With the cooler temperatures comes the reminder that it’s time to consider growing a moustache for an excellent cause.
Men around the world have been signing onto the ‘Movember’ cause – growing a moustache through November while raising funds for prostate cancer research.
Supported by the women in their lives, Mo Sistas, Movember Mo Bros raise funds by seeking out sponsorship for their Mo-growing efforts.
Those interested in taking part can register at Movember.com with a clean-shaven face. According to the web site, for the rest of the month, the ‘Mo Bros’ groom and trim their moustaches while signing up support of friends and family.
A ‘Stache Bash’ is set for Nov. 30 at Chillabongs, starting at 8 p.m. Participants will have the chance to be judged on their moustaches, with several prizes to be handed down.
It’s also a fun evening as guys are encouraged to dress-up in a manner that matches their moustaches, said organizer Steve Snelgrove.
Last year, $125.7 million was raised around the world, with 854,288 men signing up for the cause. That’s a far cry from the initiative’s humble beginnings back in 2004, when 450 guys signed up and raised $50,000.
According to the web site Movember and Sons, the campaign is also serving as an effective ‘awareness-building’ tool. Ninety per cent of participants say they’ve spent time thinking about improving their health, and 75% say they’ve discussed their health with family, friends or colleagues during Movember.
Also, 35% understood that their health depends on how well they take care of themselves, 66% of participants have had a recent general check-up and 48% of participants carried out personal research on men’s health issues during Movember.
Statistics show that one in seven men will be diagnosed with prostate cancer in their lifetime. In 2012, 26,500 new cases of prostate cancer will be diagnosed and 4,000 will lose their battle.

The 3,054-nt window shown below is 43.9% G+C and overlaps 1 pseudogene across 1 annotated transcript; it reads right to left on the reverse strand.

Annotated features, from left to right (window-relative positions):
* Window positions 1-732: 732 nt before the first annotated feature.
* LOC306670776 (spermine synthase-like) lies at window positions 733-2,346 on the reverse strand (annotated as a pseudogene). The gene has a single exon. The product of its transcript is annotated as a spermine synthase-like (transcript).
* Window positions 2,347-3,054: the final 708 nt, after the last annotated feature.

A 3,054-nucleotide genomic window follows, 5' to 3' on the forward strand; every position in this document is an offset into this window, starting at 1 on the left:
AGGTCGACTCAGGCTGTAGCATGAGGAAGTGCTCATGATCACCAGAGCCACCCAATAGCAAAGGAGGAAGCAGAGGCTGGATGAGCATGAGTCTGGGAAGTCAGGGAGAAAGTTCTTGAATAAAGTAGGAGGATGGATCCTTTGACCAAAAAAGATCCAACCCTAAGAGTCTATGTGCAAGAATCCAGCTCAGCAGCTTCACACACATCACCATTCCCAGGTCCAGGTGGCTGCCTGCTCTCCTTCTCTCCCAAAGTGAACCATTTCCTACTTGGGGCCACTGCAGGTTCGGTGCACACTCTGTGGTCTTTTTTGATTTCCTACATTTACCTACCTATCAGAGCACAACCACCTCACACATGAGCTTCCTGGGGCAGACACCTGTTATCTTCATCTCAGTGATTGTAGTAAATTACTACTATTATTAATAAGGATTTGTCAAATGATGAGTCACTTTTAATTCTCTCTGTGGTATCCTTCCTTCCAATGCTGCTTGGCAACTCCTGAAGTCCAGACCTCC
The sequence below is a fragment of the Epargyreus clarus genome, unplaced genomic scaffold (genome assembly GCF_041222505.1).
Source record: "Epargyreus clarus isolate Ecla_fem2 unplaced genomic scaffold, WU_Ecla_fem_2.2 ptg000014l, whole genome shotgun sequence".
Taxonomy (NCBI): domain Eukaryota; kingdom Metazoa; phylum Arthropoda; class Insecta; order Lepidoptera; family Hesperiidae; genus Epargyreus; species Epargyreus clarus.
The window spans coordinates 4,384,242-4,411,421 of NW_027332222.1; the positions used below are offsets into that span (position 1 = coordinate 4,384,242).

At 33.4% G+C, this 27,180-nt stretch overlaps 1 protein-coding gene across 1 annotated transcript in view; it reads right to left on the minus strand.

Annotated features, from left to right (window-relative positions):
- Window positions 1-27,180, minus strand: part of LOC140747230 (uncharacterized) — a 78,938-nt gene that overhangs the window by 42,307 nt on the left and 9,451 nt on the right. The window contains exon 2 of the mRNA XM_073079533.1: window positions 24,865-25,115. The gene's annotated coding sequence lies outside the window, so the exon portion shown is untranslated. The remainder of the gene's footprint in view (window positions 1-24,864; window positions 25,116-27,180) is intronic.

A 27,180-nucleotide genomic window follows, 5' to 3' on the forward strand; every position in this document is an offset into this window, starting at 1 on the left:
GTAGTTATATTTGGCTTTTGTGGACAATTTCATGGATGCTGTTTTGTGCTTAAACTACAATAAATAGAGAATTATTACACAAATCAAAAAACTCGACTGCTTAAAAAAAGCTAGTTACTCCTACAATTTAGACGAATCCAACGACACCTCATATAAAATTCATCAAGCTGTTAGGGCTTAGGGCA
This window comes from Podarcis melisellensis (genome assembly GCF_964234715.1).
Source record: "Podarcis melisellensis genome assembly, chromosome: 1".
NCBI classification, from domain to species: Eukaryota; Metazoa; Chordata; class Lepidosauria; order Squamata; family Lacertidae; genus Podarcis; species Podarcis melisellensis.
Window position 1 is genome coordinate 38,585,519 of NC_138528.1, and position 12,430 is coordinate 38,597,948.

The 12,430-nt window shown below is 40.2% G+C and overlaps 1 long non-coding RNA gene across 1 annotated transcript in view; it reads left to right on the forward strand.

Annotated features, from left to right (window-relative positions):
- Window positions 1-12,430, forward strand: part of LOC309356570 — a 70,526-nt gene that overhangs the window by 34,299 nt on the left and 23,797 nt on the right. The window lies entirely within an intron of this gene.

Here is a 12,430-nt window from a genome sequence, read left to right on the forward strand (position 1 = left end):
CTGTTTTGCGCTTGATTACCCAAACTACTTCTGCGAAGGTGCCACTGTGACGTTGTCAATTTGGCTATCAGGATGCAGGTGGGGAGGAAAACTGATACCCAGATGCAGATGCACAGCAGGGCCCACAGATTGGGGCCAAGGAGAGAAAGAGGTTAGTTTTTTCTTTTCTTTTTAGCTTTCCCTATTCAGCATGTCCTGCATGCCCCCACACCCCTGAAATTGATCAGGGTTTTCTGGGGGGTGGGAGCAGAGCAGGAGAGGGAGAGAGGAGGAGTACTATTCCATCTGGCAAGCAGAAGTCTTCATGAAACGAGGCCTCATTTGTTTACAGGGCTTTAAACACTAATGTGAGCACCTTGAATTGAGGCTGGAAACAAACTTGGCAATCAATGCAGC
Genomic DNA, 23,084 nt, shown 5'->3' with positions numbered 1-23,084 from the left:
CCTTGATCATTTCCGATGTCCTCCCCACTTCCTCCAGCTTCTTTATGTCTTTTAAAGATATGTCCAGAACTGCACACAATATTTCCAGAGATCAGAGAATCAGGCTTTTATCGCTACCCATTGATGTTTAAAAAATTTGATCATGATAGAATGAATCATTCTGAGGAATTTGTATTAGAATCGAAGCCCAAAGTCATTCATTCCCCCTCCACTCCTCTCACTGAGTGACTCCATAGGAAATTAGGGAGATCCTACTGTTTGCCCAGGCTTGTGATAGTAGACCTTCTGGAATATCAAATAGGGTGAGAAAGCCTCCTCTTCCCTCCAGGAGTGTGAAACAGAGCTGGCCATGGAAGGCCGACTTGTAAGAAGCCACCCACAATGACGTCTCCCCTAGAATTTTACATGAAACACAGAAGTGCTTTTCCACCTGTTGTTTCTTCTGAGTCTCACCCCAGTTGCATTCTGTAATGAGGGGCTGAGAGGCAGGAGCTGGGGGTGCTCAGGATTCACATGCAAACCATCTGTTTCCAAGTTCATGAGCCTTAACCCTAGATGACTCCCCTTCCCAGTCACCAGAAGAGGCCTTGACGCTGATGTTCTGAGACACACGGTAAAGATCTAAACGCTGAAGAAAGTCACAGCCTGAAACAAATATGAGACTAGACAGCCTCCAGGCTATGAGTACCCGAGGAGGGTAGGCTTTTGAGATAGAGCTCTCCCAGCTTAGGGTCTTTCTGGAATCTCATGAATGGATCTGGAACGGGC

Prostate cancer is the most frequently diagnosed cancer in men after skin cancer, and the incidence rates are nearly double for in African American men. But if detected and treated early, prostate cancer has a 95% success rate.
While there are cases of prostate cancer showing up in younger men, it is recommended that men begin an annual screening at age 50 and at age 40 if there is a family history.
Regarding Movember, the movement was launched back in 2003 by some guys in Australia who wanted to bring back the moustache into fashion while raising money for prostate cancer research. There are now formal campaigns in Australia, New Zealand, the U.S., Canada, the UK, Finland, the Netherlands, Spain, South Africa and Ireland.
Besides fundraising for prostate cancer research, Movember representatives say they will also continue to work to change habits and attitudes men have about their health and to educate men about the health risks they face.
Meanwhile, for those struggling with the disease, there is a group of men here in Red Deer who are ready to offer support.
The Red Deer Prostate Cancer Support Group (Prostate Cancer Canada Network – local chapter) has been lending a supportive hand for 15 years now. It was first launched by Bill Martynes and Mike Eckenswiller, with help from Marg Scheyen of the Canadian Cancer Society.
Martynes knew from his own experiences battling the disease (he was diagnosed with prostate cancer in 1997) that it was critical to build a supportive network.
Today, between 15 and 30 men attend, and friends and family members are also welcome to take part, he said.
There are four basic rules for the meetings, which run the third Thursday of every month at Gaetz United Church in the basement. Meetings begin at 7:30 p.m.
First, they must start on time and secondly, they must end on time, he adds with a laugh. Third, those in attendance must laugh at least four times during the course of a meeting. And finally, what is said in the room must stay in the room.
When new people visit, typically the guys go around the circle and share their experiences fighting prostate cancer.
There is no pressure for anyone to share if they don’t want to.
But Martynes says that even men who decline to talk at first often end up sharing with someone by the meeting’s end. Many newcomers are newly diagnosed and have been presented with several treatment options by their doctors. Sometimes they are confused about the next steps and men who’ve been through treatment are able to help out with advice and share their own experiences.
For more information or to pledge support for a Mo Bro, check out ca.movember.com.